And find out more about adaptive instruments on Radio 3’s Music Matters.

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He has been working with Clarion players, composers and professional orchestras to see what sound is currently missing from traditional orchestras.

Barry says: “The big picture is that if the Clarion has its own sound, composers can write pieces of music that require Clarions, then orchestras will want to play it and that creates employment.”

Currently, Arts Council England says just 1.8% of professional musicians are disabled compared to the number of disabled UK workers which stands at 19%.

But this month, after discussions on how to legitimise the Clarion as a serious instrument, it has taken another step forward towards the professional sector.

The Associated Board for the Royal Schools of Music (ABRSM) welcomed the Clarion into its family and will offer Open Music Assessments to players from Spring 2024 – in-line with traditional instruments such as violin and flute.

Many people might remember music grades with scales and sight-reading. Open Music Assessments are much more free-flowing. Musicians perform repertoire of their choice and receive constructive feedback instead of passing or failing. It has proved popular with those returning to music or preparing for concerts.

The ABRSM’s James Risdon says Open Music Assessments are “designed to be a very positive, uplifting, affirmative experience” and to provide constructive feedback so the musician can keep improving.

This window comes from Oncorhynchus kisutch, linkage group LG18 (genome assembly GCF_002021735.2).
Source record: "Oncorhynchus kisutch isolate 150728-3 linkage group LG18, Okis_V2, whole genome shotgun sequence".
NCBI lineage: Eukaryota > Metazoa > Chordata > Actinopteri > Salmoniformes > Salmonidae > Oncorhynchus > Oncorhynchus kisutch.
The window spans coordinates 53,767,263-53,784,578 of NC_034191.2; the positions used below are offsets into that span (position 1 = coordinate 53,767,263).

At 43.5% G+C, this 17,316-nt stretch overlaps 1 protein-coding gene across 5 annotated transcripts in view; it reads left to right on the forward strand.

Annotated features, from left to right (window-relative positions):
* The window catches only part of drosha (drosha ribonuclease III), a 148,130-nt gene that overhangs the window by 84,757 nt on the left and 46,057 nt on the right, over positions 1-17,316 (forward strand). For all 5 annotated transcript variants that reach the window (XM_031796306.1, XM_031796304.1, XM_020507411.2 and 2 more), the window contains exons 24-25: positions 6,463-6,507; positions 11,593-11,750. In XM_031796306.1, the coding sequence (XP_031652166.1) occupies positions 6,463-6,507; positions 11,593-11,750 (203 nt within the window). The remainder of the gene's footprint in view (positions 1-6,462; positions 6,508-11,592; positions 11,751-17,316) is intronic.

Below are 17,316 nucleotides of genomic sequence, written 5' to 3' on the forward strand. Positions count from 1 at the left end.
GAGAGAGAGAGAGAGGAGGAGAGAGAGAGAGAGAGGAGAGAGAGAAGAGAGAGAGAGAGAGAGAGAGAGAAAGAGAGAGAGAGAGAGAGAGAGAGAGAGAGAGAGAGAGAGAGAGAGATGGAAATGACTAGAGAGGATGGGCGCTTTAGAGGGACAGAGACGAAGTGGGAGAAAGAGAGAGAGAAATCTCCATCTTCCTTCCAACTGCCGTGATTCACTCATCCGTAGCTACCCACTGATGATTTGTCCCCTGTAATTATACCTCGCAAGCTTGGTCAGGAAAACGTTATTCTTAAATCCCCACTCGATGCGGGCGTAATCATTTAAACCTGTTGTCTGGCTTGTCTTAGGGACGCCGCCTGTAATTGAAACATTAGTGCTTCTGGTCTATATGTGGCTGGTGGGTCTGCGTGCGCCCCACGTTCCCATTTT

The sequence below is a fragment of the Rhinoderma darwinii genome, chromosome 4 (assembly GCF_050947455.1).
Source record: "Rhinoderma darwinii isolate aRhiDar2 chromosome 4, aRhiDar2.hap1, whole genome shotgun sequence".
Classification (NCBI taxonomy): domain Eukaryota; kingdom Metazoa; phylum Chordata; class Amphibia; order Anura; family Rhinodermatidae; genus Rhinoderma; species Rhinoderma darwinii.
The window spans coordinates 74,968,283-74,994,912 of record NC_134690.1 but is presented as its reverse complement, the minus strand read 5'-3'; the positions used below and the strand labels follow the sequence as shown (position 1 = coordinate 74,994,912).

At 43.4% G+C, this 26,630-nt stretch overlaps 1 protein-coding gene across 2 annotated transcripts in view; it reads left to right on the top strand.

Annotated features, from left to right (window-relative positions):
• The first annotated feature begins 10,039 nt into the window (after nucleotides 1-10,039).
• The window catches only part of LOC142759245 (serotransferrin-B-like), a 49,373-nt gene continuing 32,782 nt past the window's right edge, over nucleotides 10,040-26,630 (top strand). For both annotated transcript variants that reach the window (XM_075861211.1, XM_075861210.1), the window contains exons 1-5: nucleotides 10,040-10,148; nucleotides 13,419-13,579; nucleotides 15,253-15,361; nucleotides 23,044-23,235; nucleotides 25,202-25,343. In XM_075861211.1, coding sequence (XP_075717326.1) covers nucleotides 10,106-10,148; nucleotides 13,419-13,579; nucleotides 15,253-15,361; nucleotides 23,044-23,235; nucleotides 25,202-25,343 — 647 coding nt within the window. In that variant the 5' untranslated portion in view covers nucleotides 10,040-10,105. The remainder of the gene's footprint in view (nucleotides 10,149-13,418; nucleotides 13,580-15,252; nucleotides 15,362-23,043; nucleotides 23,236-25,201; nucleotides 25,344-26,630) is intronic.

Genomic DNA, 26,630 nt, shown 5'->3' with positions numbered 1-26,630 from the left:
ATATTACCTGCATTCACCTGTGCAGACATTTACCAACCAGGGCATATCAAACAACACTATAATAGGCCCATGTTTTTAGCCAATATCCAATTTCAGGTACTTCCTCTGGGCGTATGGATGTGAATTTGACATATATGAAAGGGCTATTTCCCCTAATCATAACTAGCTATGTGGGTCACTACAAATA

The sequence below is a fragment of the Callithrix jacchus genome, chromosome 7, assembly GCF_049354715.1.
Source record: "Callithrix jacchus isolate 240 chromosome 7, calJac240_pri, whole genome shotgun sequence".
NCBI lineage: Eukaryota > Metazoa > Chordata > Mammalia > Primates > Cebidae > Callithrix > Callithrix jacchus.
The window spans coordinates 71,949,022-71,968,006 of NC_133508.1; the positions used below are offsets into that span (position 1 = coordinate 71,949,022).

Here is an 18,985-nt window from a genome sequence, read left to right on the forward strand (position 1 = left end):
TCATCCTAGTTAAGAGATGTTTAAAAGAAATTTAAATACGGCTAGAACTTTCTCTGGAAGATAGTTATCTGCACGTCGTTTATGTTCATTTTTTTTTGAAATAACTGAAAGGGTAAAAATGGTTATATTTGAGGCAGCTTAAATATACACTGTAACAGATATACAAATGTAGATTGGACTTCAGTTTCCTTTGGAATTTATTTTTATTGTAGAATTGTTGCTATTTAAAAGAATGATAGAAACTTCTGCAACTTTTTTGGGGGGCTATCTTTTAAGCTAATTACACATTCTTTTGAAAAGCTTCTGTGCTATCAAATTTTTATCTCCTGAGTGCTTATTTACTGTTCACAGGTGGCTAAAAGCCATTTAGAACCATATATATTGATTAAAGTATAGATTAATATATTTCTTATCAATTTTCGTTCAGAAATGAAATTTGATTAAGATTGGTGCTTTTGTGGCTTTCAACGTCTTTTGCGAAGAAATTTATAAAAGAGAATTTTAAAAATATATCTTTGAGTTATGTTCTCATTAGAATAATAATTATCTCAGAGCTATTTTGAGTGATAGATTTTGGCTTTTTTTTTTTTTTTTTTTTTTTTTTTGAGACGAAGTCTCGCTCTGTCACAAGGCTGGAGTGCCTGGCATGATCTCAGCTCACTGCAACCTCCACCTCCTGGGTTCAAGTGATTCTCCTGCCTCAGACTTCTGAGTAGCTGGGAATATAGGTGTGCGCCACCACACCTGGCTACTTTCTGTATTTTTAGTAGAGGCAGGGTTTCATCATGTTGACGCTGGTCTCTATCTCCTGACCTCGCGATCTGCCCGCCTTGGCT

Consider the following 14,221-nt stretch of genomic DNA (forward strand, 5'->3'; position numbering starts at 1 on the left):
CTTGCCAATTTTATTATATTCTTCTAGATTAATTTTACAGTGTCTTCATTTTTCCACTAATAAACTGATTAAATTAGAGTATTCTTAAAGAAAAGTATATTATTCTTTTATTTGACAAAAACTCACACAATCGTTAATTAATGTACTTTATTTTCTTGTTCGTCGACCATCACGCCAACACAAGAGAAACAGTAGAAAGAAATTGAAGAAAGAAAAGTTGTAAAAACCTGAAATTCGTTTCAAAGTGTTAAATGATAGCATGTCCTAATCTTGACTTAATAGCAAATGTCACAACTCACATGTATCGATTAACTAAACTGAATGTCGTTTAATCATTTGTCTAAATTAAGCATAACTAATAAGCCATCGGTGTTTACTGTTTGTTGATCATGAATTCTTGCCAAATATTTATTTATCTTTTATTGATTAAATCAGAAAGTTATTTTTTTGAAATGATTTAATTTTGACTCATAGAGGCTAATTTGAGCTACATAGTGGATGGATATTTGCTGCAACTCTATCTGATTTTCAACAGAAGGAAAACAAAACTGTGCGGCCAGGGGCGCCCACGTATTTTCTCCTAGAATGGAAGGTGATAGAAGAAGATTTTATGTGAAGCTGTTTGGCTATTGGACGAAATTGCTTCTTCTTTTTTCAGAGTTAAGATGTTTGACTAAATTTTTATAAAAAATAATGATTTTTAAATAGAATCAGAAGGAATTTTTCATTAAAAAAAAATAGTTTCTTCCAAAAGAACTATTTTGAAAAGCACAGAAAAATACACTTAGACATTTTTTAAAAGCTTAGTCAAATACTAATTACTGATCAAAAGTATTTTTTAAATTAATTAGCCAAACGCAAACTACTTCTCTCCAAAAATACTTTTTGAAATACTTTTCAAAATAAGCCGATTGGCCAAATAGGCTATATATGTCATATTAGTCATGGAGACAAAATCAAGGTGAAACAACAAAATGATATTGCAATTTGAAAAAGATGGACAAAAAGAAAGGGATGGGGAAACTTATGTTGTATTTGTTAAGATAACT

Instrumentalists from the National Open Youth Orchestra, including a Clarion player

When considering adding Clarion to its offering the ABRSM – which is considered the gold standard of assessment boards – reached out to its 600 examiners to see who might be interested in being involved and was taken aback by the number of positive responses.

When training assessors, it took great care to ensure examiners had the opportunity to play the Clarion and to understand the feedback and comments needed to be constructive and not just positive, to ensure the musician could continue to grow.

James said “As well as providing sensitive and appropriate feedback, we wanted to guard against examiners being swayed by the emotion of the moment, seeing a disabled person performing on a new instrument.”

Open Up Music and ABRSM are both confident the Clarion will eventually transition into its more traditional grading system – but first it needs some music of its own.

There isn’t currently a body of repertoire, but ABRSM is encouraging those on its Composer Mentoring Programme to get writing.

This is something Michael Betteridge has done recently for Alessandro and NOYO. Michael says he was “blown away by how expressive and how beautiful” the instrument was with “opportunities in terms of phrasing and textures”.

James is certain it’s the “beginning of an exciting journey” only set to get better as the Clarion “finds its soul, as it finds its voice”.

The Clarion is currently available through Open Up Music’s programmes, but from 2024 it will be available to anyone who is interested in music-making and Barry is very keen to see where that takes it.

“I’m really looking forward to watching it burst outside of the orchestra. I want to see a ska band or DJ using it.”